Remote Direct Memory Access (RDMA)
Remote Direct Memory Access(RDMA) is the access of memory of one computer by another in a network without involving either one’s operating system, processor or cache.It improves throughput and performance of systems as it frees up many resources.
Operations such as read and write can be performed on remote machine without interrupting CPU of that machine. This technology helps in higher data transfer rate and low-latency networking. RDMA uses zero copy networking by enabling network adapters for transferring data direct into the buffers of systems.
Features of RDMA :
- Zero copy networking –
Data can be sent and received directly between buffers of applications without being copied between network layers.
- Reduced CPU involvement –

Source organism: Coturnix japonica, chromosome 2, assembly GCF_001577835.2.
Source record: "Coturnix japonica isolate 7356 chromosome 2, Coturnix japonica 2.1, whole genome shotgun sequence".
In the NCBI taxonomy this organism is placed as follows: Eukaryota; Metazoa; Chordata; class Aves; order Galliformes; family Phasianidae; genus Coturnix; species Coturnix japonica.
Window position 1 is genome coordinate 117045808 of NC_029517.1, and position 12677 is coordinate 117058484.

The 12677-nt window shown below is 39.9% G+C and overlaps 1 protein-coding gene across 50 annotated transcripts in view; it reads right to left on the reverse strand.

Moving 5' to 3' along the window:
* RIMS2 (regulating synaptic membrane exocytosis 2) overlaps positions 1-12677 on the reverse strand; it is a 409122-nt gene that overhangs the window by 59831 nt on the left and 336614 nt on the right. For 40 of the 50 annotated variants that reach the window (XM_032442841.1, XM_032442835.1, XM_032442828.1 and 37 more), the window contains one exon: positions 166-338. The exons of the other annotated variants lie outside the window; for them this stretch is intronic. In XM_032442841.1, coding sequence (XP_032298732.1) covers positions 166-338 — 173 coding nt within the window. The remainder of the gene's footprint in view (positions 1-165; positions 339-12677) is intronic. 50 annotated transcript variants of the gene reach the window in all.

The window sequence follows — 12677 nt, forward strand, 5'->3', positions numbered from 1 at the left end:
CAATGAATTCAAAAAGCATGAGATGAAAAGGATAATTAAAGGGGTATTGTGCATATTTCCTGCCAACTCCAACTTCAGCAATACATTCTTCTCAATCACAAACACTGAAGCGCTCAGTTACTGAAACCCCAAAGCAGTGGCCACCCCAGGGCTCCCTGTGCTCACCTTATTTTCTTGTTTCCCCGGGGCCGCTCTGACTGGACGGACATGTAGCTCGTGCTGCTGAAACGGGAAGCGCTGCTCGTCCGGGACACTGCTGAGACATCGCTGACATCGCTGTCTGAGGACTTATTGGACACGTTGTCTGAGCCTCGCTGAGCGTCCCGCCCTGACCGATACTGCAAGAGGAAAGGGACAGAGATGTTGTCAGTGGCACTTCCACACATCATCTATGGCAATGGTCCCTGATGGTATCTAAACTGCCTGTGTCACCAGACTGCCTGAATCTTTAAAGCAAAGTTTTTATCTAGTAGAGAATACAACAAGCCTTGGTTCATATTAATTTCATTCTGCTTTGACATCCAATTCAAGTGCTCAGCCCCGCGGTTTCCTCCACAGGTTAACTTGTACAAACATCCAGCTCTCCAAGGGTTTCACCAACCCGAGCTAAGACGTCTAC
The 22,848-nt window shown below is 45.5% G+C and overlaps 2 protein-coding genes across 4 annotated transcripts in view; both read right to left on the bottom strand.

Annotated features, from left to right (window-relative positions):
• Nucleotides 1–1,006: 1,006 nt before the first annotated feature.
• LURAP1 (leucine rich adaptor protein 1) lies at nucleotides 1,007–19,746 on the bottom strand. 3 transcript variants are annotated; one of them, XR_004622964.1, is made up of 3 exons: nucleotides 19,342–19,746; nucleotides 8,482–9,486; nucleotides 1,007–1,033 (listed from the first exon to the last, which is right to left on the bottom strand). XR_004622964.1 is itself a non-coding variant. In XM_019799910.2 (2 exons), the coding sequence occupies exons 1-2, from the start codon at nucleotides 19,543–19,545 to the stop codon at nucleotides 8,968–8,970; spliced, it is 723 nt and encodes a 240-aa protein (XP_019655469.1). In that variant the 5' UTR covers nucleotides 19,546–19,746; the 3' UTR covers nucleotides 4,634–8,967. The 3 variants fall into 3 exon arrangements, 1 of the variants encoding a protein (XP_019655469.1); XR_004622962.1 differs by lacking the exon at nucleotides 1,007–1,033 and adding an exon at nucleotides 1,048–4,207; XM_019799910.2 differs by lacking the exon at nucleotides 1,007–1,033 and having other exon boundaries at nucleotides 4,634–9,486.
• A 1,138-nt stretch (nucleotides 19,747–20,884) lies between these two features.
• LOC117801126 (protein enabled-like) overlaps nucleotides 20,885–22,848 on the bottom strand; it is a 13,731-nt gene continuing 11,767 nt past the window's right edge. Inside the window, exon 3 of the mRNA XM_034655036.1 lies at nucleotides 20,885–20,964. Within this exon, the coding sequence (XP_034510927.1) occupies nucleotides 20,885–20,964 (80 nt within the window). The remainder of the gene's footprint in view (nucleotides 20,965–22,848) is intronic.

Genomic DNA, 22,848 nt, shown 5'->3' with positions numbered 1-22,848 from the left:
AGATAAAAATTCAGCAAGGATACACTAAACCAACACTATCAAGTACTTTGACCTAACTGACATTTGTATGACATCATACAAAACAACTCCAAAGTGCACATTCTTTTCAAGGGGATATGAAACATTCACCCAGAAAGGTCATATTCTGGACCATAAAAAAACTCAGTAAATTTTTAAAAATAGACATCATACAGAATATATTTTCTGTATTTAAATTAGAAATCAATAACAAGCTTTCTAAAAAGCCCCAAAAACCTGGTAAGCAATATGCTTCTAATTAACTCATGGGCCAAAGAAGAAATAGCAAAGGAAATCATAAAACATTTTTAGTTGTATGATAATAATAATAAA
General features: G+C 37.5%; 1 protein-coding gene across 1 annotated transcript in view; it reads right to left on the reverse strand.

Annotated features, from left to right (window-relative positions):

Applications can access data directly from remoter servers without consuming CPU time of remote servers.Also the cache memory of CPU of remote server will not be filled with the accessed content.
- Effective Transaction –
Data is sent and received in the form of discrete messages instead of streams which eliminates the need of separating messages.
Network protocols supporting RDMA :
- InfiniBand (IB) –
A protocol supporting RDMA natively from the beginning. As it is a new network technology, it requires NICs(Network Interface Card) and switches which supports this technology.
- RDMA Over Converged Ethernet (RoCE) –
A network protocol which allows performing RDMA over Ethernet network. This allows using RDMA over standard Ethernet infrastructure (switches).
- Internet Wide Area RDMA Protocol (iWARP) –
A protocol which allows performing RDMA over TCP. Some features of IB and RoCE aren’t supported in iWARP. This allows using RDMA over standard Ethernet infrastructure (switches).
- Used in industries that require small CPU footprint like cloud computing and many more.
- Used in industries that require high bandwidth like medical equipment, storage and backup and many others.